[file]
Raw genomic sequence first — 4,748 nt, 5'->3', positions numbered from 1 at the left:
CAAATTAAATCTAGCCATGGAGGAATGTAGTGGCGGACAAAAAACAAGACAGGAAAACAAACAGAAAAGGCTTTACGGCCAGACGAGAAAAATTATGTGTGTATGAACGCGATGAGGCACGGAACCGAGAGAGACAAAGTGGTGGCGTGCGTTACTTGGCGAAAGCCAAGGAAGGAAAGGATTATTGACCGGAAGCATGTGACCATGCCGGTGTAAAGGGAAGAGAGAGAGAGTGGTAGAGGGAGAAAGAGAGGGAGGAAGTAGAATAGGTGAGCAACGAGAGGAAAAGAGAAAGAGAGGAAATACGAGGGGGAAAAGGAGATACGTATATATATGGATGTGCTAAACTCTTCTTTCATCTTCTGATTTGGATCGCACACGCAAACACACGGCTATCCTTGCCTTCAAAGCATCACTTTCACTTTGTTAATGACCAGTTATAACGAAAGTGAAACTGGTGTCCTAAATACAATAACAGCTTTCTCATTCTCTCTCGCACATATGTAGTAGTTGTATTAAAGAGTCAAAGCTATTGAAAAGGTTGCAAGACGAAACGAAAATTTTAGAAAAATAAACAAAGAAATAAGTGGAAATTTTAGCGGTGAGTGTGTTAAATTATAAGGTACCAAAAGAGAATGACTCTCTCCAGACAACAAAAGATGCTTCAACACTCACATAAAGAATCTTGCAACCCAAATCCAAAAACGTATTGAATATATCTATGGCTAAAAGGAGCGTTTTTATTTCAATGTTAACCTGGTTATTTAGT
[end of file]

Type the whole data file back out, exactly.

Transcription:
Raw genomic sequence first — 4,748 nt, 5'->3', positions numbered from 1 at the left:
CAAATTAAATCTAGCCATGGAGGAATGTAGTGGCGGACAAAAAACAAGACAGGAAAACAAACAGAAAAGGCTTTACGGCCAGACGAGAAAAATTATGTGTGTATGAACGCGATGAGGCACGGAACCGAGAGAGACAAAGTGGTGGCGTGCGTTACTTGGCGAAAGCCAAGGAAGGAAAGGATTATTGACCGGAAGCATGTGACCATGCCGGTGTAAAGGGAAGAGAGAGAGAGTGGTAGAGGGAGAAAGAGAGGGAGGAAGTAGAATAGGTGAGCAACGAGAGGAAAAGAGAAAGAGAGGAAATACGAGGGGGAAAAGGAGATACGTATATATATGGATGTGCTAAACTCTTCTTTCATCTTCTGATTTGGATCGCACACGCAAACACACGGCTATCCTTGCCTTCAAAGCATCACTTTCACTTTGTTAATGACCAGTTATAACGAAAGTGAAACTGGTGTCCTAAATACAATAACAGCTTTCTCATTCTCTCTCGCACATATGTAGTAGTTGTATTAAAGAGTCAAAGCTATTGAAAAGGTTGCAAGACGAAACGAAAATTTTAGAAAAATAAACAAAGAAATAAGTGGAAATTTTAGCGGTGAGTGTGTTAAATTATAAGGTACCAAAAGAGAATGACTCTCTCCAGACAACAAAAGATGCTTCAACACTCACATAAAGAATCTTGCAACCCAAATCCAAAAACGTATTGAATATATCTATGGCTAAAAGGAGCGTTTTTATTTCAATGTTAACCTGGTTATTTAGT